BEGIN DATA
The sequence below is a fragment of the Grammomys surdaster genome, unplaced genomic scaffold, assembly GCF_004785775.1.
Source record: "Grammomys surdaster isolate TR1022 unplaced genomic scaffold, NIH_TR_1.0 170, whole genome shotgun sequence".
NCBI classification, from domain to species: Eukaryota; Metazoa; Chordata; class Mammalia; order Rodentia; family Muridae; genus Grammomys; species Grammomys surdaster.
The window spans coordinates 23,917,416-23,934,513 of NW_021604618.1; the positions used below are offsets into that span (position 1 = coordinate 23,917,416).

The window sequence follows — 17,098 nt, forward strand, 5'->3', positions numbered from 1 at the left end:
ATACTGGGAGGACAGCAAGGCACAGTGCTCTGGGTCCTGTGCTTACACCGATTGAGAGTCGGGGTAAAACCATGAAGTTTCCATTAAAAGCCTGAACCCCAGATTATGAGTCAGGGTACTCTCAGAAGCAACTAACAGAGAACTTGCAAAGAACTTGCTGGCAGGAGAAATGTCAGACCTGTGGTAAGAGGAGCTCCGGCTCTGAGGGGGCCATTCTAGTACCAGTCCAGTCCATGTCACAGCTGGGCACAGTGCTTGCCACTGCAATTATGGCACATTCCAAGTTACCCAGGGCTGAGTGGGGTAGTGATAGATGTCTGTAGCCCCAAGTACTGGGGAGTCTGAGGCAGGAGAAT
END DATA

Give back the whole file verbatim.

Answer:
The sequence below is a fragment of the Grammomys surdaster genome, unplaced genomic scaffold, assembly GCF_004785775.1.
Source record: "Grammomys surdaster isolate TR1022 unplaced genomic scaffold, NIH_TR_1.0 170, whole genome shotgun sequence".
NCBI classification, from domain to species: Eukaryota; Metazoa; Chordata; class Mammalia; order Rodentia; family Muridae; genus Grammomys; species Grammomys surdaster.
The window spans coordinates 23,917,416-23,934,513 of NW_021604618.1; the positions used below are offsets into that span (position 1 = coordinate 23,917,416).

The window sequence follows — 17,098 nt, forward strand, 5'->3', positions numbered from 1 at the left end:
ATACTGGGAGGACAGCAAGGCACAGTGCTCTGGGTCCTGTGCTTACACCGATTGAGAGTCGGGGTAAAACCATGAAGTTTCCATTAAAAGCCTGAACCCCAGATTATGAGTCAGGGTACTCTCAGAAGCAACTAACAGAGAACTTGCAAAGAACTTGCTGGCAGGAGAAATGTCAGACCTGTGGTAAGAGGAGCTCCGGCTCTGAGGGGGCCATTCTAGTACCAGTCCAGTCCATGTCACAGCTGGGCACAGTGCTTGCCACTGCAATTATGGCACATTCCAAGTTACCCAGGGCTGAGTGGGGTAGTGATAGATGTCTGTAGCCCCAAGTACTGGGGAGTCTGAGGCAGGAGAAT